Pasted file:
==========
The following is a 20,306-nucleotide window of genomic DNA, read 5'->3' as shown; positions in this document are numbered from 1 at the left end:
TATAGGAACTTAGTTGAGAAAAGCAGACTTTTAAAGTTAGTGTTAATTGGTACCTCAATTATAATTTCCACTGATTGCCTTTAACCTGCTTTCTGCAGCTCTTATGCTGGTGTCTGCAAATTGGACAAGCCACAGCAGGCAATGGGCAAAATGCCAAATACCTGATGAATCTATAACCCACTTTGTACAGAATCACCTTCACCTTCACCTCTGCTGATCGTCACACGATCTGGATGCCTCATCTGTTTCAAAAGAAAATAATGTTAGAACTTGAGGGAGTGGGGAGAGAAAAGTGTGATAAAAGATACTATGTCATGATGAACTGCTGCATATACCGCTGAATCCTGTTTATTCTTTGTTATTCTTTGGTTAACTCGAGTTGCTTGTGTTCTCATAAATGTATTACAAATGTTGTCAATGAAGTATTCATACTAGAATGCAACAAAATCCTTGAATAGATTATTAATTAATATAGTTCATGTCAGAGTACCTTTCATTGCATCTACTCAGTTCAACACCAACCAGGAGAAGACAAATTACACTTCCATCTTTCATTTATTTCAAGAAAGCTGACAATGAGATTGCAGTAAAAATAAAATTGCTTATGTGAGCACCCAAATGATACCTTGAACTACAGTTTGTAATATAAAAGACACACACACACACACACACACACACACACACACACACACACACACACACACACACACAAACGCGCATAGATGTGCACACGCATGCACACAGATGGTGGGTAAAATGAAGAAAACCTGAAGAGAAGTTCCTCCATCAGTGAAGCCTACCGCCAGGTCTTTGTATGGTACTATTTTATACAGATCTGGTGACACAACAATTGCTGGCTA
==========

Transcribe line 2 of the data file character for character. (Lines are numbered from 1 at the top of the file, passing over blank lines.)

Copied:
TATAGGAACTTAGTTGAGAAAAGCAGACTTTTAAAGTTAGTGTTAATTGGTACCTCAATTATAATTTCCACTGATTGCCTTTAACCTGCTTTCTGCAGCTCTTATGCTGGTGTCTGCAAATTGGACAAGCCACAGCAGGCAATGGGCAAAATGCCAAATACCTGATGAATCTATAACCCACTTTGTACAGAATCACCTTCACCTTCACCTCTGCTGATCGTCACACGATCTGGATGCCTCATCTGTTTCAAAAGAAAATAATGTTAGAACTTGAGGGAGTGGGGAGAGAAAAGTGTGATAAAAGATACTATGTCATGATGAACTGCTGCATATACCGCTGAATCCTGTTTATTCTTTGTTATTCTTTGGTTAACTCGAGTTGCTTGTGTTCTCATAAATGTATTACAAATGTTGTCAATGAAGTATTCATACTAGAATGCAACAAAATCCTTGAATAGATTATTAATTAATATAGTTCATGTCAGAGTACCTTTCATTGCATCTACTCAGTTCAACACCAACCAGGAGAAGACAAATTACACTTCCATCTTTCATTTATTTCAAGAAAGCTGACAATGAGATTGCAGTAAAAATAAAATTGCTTATGTGAGCACCCAAATGATACCTTGAACTACAGTTTGTAATATAAAAGACACACACACACACACACACACACACACACACACACACACACACACACACACACACACAAACGCGCATAGATGTGCACACGCATGCACACAGATGGTGGGTAAAATGAAGAAAACCTGAAGAGAAGTTCCTCCATCAGTGAAGCCTACCGCCAGGTCTTTGTATGGTACTATTTTATACAGATCTGGTGACACAACAATTGCTGGCTA